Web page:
New Stablecoins See Significant Growth in Adoption While Tether Dominance Drops

News and Analysis

According to the latest report by research firm Diar, four major stablecoins – USDC, True USD (TUSD), Paxos (PAX) and the Gemini dollar (GUSD) – have breached the $5Bn mark in on-chain transactions within the three-month period.

November also saw an increase of a “whopping” 1,032% in on-chain transactions of these stablecoins to date compared to September, reaching a trading volume of more than $2.3 billion for the month.

Diar notes that Paxos has recorded over $1.8 billion on the Ethereum blockchain alone in the past three months. The figure is double the number of Coinbase/Circle backed USDC.

According to the publication, TrueUSD was the only dollar-pegged cryptocurrency to see a slight decline in the total on-chain transactions value in November, however, its number of transactions doubled compared to October.

“Stablecoins have found massive growth in adoption in the past several months as many began coming online. Concerns around Tether escalated last month which highlights a key-factor in users switching over to a different pegged cryptocurrency,” the report says.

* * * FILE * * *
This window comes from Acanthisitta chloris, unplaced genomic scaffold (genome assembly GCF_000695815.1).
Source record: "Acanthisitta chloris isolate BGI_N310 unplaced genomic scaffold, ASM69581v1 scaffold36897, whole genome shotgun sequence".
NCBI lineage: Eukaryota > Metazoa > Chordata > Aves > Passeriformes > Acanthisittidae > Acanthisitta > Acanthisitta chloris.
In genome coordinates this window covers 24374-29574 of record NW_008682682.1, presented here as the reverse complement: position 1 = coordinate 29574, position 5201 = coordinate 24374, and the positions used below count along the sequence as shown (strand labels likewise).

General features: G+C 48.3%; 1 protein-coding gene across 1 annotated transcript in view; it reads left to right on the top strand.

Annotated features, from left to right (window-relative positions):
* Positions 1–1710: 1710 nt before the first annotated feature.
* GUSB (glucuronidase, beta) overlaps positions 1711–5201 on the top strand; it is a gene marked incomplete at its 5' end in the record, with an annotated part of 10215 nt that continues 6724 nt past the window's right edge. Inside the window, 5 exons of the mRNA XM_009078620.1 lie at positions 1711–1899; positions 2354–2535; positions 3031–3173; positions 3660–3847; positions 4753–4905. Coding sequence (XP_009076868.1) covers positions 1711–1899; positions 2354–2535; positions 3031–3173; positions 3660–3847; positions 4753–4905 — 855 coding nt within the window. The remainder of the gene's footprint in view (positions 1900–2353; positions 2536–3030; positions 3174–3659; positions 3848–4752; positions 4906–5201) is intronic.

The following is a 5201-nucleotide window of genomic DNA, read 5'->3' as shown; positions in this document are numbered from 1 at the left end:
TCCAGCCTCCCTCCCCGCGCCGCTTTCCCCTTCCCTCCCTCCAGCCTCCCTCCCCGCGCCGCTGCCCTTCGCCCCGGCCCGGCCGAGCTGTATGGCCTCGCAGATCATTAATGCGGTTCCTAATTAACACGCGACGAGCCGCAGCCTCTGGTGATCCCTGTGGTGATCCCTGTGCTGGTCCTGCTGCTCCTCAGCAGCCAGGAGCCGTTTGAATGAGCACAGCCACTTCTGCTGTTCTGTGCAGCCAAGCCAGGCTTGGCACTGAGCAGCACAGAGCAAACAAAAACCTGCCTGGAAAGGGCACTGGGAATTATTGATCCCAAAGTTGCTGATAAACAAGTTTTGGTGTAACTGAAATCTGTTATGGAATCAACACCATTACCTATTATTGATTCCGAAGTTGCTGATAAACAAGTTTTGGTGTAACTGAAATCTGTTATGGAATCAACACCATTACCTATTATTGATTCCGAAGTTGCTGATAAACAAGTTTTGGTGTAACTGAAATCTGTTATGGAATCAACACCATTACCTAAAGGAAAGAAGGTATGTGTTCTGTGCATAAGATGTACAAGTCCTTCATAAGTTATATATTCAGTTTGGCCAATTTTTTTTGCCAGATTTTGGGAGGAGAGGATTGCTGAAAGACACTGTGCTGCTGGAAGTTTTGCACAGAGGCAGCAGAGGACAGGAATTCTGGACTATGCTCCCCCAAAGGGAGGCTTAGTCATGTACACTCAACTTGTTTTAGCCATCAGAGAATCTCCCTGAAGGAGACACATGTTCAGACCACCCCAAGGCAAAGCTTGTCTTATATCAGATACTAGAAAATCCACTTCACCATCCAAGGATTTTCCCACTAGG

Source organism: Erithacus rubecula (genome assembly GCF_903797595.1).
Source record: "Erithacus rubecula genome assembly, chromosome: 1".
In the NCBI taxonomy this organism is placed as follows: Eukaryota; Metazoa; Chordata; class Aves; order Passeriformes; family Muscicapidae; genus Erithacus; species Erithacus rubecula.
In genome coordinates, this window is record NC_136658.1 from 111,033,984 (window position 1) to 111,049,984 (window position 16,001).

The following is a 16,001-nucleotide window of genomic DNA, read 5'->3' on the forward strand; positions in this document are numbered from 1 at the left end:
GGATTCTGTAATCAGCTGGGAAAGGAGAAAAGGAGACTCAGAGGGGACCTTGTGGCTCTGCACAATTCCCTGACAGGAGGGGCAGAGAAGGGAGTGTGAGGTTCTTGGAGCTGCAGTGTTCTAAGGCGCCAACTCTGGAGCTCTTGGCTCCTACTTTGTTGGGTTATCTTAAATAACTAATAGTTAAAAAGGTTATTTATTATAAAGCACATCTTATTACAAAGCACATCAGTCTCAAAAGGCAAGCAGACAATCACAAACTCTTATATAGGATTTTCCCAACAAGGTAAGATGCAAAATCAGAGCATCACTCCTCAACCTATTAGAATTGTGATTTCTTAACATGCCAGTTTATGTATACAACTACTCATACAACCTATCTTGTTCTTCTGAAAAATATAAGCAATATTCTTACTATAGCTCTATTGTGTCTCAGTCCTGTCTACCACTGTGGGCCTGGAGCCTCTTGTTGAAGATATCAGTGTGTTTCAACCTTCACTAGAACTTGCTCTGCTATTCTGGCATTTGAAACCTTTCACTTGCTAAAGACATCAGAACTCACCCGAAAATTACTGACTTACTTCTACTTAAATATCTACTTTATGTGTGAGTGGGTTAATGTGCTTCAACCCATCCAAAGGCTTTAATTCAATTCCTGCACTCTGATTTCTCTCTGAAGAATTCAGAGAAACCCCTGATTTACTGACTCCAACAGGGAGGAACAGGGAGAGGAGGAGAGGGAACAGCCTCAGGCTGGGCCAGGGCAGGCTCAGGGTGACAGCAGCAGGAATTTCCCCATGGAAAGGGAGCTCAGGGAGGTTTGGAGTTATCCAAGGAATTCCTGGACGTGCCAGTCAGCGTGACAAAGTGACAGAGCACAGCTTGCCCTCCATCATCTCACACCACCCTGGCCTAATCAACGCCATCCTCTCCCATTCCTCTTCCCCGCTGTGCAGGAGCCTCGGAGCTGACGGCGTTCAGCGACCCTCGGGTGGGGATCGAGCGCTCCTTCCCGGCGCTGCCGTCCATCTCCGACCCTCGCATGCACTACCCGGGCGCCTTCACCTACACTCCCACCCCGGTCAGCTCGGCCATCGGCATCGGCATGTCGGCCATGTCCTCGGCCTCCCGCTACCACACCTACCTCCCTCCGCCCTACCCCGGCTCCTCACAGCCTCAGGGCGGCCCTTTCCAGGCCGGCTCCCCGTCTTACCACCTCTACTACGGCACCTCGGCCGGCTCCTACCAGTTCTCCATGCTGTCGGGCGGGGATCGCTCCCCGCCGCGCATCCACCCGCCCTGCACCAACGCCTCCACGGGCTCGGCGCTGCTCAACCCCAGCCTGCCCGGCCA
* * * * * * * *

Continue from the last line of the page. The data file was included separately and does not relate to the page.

Although Tether (USDT) is still by far the biggest one in terms of transaction volume ($3.162 billion in the past 24 hours), its dominance, as reported by Blockcrypto, dropped to a 3-year low this week as it fell to less than 73%. Just three months ago, Tether’s dominance was still hovering around 96%.

Per the publication, this decline in dominance can be explained by 2 factors: 1) the rise of new stablecoins and 2) Tether destroying almost a third of its supply.

This has resulted in a sharp decline in Tether’s market capitalization, bringing it down from USD 2.8 billion in early October to roughly USD 1.8 billion today.

Nevertheless, with Bitcoin Cash still trying to recover from the from the recent hard fork hash rate wars and the overall market recession, Tether has climbed up the fifth place in terms of market cap, just some $0.31 million behind the fourth-placed Stellar Lumens (XLM).

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